Journalist MSP Takes a Swipe at the BBC

Newly-elected MSP, Joan McAlpine – a former deputy editor of The Herald – has taken a swipe at the BBC, including BBC Scotland's coverage of the elections.

Also a former editor at the Sunday Times Scotland, McAlpine, who represents the South of Scotland at Holyrood for the SNP, specifically criticised BBC TV Scotland’s flagship news and current affairs programme, Reporting Scotland, declaring: “The Reporting Scotland bulletin seems to have a blue light on its head, such is the obsession with crime.”

McAlpine launched her attack yesterday in her weekly column in The Scotsman – headlined, ‘Time to change Auntie’s Anglocentric channel’.

She wrote: “Just days after the election [May 5] I was invited on to the Today programme on Radio Four to discuss the seismic political events. Nobody could take issue with the production team's commitment to broadcasting excellence. Nothing was left to chance. I was quizzed the night before by a bright researcher keen to test my arguments.

“This young woman was convinced that Scotland is subsidised by the rest of the UK and was a bit miffed that I challenged what she considered self-evident truth.

“It's a pity my bushy-tailed inquisitor did not similarly cross-examine the star presenter John Humphrys, because he opened by talking about the ‘Scottish Assembly’, suggesting our political landscape was little changed since the Bay City Rollers were in the charts. It's just one small example of a wider problem. Even the best-informed London broadcasters struggle to master basic facts about Scotland. This was confirmed three years ago in the wide-ranging King report, which found the BBC was too London-centric.”

Later, citing a detailed list of the width and diversity of BBC TV and radio programmes across the UK, McAlpine goes on: “This variety of is one of the BBC's strengths – except for viewers in Scotland. The Reporting Scotland bulletin seems to have a blue light on its head; such is the obsession with crime. Newsnight Scotland does its best but is too little and much too late in the evening.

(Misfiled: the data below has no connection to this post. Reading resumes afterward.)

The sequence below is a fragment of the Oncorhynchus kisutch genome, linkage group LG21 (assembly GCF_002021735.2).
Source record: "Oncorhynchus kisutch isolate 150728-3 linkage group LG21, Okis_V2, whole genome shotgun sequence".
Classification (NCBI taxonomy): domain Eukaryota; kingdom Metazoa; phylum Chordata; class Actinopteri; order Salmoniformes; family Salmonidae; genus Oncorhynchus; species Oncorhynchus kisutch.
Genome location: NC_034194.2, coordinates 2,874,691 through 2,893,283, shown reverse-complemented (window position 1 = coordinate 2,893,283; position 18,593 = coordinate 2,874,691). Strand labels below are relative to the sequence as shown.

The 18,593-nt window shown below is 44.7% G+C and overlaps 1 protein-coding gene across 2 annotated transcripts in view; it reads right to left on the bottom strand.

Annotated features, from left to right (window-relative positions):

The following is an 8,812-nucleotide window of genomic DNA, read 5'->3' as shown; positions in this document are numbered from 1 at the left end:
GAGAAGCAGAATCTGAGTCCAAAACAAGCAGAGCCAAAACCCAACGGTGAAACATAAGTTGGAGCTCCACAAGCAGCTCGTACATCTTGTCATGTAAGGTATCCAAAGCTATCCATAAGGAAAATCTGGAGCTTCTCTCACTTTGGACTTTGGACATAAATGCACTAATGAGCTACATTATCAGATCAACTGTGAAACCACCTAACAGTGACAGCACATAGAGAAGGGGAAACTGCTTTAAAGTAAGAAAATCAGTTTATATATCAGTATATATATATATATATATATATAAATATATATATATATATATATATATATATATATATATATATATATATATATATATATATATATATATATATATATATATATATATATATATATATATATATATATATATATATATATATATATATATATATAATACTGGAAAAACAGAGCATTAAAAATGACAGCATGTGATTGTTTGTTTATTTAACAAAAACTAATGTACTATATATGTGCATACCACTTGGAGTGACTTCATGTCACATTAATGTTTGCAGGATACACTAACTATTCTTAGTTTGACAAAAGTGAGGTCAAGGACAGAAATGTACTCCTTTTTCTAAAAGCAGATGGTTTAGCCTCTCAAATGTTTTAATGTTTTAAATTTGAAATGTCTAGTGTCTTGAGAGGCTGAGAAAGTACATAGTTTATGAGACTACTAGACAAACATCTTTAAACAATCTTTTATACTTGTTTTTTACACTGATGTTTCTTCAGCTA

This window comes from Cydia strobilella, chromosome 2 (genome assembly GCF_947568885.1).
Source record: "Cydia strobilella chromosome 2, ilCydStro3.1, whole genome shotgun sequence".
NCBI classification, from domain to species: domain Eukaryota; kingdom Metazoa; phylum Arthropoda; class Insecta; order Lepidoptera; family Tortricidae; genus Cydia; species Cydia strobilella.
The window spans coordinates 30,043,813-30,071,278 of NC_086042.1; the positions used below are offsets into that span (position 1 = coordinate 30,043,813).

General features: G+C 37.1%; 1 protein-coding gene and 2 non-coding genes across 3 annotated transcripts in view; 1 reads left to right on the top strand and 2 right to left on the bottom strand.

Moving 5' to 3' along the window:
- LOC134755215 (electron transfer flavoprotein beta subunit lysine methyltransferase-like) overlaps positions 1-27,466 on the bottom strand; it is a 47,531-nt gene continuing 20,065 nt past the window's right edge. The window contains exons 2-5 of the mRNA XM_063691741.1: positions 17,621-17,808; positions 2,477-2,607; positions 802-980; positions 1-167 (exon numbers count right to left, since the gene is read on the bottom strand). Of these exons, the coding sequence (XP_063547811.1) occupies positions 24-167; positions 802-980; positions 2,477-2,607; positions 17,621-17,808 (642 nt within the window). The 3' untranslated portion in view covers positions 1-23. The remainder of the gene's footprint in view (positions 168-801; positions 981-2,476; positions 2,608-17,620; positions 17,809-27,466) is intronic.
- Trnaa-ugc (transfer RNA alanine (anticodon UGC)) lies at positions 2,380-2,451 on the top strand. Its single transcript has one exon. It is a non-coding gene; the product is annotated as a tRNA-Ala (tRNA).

“Our public service broadcaster also has a duty to communicate politics to the non-anorak wearing portion of the populace. It singularly fails to do that. Things improved during the election, with an extended Newsnight. But Reporting Scotland often reduced coverage to bullet points and photo ops. Why, in a six-week campaign, did the BBC only manage one leader’s debate, broadcast at an ungodly hour on a Sunday? STV managed two at peak time, even though it does not enjoy the BBC's public subsidy. Remember the hype, pre-publicity and post match analysis of the 2010 General Election leaders' debates?”

Last week, after he was sworn in as First Minister, Alex Salmond made special mention of the Scottish Government's backing of the proposed Scottish Digital Network, the main recommendation of the Scottish Broadcasting Commission which he set up four years ago. Costing an estimated £75 million-a-year to run, Scottish Digital Network would be a digital TV channel – plus large internet presence – dedicated to broadcasting 'high quality' Scottish content.

The Scotsman has received approaching 200 comments on its website in response to McAlpine's article.

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